Elizabeth Losh is the Gale and Steve Kohlhagen distinguished professor of American studies and English at William & Mary college in Virginia with a focus on new media ecologies. She is the author of five books about digital culture, including The War on Learning: Gaining Ground in the Digital University.

POSTSCRIPT:

Print headline: We must not presume students are tech-savvy

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Reader's comments (4)

Many people make an assumption that everyone has a computer or laptop and the internet at home. I'm sorry to disappoint those with that belief but there are 100s of homes without this technology for various reasons e.g. internet isn't available in that area, seen as a luxury that some families cannot afford. Several years back in London students would frequent internet cafes in Blackburn and Bradford things were much the same. I know of a few universities have loaned students laptops if they didn't have IT resources at home, but what use is the laptop without being able to access the university student portal and its online library or even the www. I've observed a student being turned away from the university library because he hadn't booked a space online, even after he explained the no IT access the member of staff said it was the rules and turned him away despite their being empty seats. So not only are public libraries and internet cafes closed, it seems that some university libraries are closed maybe not by the policy of the university but by some 'jobs worth' who aims to make life difficult for students no matter what the circumstances.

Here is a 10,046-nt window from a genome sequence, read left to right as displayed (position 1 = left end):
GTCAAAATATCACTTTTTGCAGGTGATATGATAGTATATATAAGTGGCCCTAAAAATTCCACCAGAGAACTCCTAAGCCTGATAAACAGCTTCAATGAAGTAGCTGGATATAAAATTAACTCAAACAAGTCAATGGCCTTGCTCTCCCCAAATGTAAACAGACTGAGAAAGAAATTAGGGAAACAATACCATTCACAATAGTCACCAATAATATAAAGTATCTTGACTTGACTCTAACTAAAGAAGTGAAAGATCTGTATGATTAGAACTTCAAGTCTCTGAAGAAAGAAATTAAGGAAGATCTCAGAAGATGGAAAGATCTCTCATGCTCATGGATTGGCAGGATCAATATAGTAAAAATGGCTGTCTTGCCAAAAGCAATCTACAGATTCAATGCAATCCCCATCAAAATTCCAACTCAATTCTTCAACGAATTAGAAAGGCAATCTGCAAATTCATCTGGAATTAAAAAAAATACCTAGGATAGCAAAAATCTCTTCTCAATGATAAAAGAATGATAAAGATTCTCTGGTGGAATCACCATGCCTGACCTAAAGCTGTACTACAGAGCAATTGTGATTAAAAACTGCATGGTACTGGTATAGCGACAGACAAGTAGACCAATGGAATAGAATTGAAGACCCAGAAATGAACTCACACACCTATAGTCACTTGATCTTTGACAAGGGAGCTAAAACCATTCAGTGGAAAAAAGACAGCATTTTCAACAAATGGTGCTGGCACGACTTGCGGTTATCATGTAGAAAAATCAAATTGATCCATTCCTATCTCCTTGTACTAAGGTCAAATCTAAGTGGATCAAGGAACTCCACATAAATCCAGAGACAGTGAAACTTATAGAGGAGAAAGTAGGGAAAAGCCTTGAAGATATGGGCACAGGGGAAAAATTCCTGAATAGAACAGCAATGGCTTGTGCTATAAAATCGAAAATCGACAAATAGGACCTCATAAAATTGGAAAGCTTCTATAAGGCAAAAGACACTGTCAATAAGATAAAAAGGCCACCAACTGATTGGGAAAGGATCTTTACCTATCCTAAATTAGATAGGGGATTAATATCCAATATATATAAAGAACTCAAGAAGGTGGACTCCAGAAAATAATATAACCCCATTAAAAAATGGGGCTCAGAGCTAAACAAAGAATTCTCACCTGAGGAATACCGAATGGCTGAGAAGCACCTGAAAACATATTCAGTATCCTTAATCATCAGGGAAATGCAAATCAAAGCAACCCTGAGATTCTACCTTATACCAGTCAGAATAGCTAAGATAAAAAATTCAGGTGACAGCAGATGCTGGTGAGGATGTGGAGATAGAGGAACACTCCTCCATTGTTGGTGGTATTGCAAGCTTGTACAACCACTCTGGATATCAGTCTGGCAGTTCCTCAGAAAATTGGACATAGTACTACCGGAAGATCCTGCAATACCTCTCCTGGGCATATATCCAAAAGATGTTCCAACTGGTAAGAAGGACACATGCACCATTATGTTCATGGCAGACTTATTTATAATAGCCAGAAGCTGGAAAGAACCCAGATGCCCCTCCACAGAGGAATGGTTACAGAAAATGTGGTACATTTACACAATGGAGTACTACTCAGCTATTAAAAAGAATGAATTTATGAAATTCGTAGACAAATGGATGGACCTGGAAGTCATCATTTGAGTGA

"In fact, class, race and gender are often important factors" Surpised we had to wait until paragaraph 4 for this entirely unexpected revelation
What if the household does have one computer or laptop, yay! but there are 2-3 children/university students in the household who all need to use it for home schooling and university lectures? Perhaps the parents need it too if they are now working from home... Ultimately, in some households one would need to have one computer/laptop/tablet per person.
With the rise of distance and virtual learning in the past year, do you think this assumption has hurt student learning outcomes at various levels? Students of all ages were tossed into virtual learning with a ‘sink or swim’ feeling, which makes me wonder if some students are falling behind because of access to required technology or their understanding of how to use the programs.